As many as one in four Londoners did not own savings of at least £1,500 right before the full effects of the cost-of-living crisis began to set in, according to data from the 2022 Survey of Londoners.
This means the situations of Londoners have likely worsened since this data was collected - especially given the recent reports that 80 percent of UK customers have under £500 of savings in their accounts.
The following chart, from Statista's Anna Fleck, provides details on disparities that already existed and insight on which groups may be more vulnerable as a result now.
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When looking at a breakdown of Londoners by different groups, it becomes clear that the average hides significant inequalities.
For instance, fewer women (28 percent) had £1,500 saved than men (22 percent), and younger Londoners (41 percent), those without a degree (38 percent), or those with a disability (36 percent) also had a higher likelihood of not having as much money in the bank as their counterparts.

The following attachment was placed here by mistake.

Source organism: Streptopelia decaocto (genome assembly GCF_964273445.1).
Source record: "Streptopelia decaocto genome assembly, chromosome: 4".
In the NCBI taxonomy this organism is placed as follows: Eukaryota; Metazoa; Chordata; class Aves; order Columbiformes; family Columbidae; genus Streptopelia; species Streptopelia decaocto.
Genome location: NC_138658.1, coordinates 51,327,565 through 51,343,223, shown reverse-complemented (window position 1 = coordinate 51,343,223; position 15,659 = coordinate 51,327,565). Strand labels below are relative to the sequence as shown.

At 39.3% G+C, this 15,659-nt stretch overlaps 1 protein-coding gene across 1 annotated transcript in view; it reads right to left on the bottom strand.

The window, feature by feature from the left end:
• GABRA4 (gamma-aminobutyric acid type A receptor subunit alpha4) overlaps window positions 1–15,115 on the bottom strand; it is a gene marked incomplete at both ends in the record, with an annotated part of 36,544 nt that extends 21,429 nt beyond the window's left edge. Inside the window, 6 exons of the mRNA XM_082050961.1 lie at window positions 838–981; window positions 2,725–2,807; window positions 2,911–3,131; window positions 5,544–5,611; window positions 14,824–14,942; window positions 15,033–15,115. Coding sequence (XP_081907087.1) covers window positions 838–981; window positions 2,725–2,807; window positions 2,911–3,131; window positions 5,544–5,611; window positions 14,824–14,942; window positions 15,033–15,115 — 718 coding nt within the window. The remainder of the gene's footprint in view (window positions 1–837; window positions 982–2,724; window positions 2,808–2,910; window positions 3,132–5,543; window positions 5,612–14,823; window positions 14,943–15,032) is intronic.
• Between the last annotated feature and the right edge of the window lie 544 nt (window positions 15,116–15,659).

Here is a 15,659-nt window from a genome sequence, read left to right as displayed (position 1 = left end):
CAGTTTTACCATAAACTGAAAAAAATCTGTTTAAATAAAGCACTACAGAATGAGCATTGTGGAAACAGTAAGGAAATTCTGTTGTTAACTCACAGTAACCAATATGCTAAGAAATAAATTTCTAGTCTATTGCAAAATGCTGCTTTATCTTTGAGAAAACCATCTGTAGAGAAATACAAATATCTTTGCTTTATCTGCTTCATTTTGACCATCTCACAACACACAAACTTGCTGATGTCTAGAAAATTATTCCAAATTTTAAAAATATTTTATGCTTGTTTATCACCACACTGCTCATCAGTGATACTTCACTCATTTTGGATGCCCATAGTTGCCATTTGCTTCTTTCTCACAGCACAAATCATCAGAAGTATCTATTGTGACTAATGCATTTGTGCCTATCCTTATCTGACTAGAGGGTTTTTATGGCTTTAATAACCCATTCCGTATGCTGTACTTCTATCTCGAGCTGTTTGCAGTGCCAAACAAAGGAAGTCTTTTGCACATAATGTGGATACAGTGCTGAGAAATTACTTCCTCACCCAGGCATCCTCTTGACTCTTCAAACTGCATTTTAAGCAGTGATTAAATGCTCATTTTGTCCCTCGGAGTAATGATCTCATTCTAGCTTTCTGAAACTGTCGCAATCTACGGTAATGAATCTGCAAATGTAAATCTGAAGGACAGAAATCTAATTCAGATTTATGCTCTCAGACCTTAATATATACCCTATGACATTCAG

The data clearly highlights patterns of social inequalities persisting across different ethnic groups, with nearly half (47 percent) of Black Londoners saying they did not have savings in 2021-22, versus only 17 percent of White Londoners.
As Statista's chart shows, when the survey was taken, the situation had improved across all groups since 2019, when one in three Londoners did not have £1,500 of savings. One reason for this, according to the Bank of England, is that a lot of people were able to save more during the coronavirus pandemic - especially higher-income households and retirees - as a result of household spending being down.
Analysts chose the savings amount of £1,500 as an estimate for how much money someone living in London would need as a buffer for unexpected costs such as boiler breakdowns, car MOT repairs and loss of income.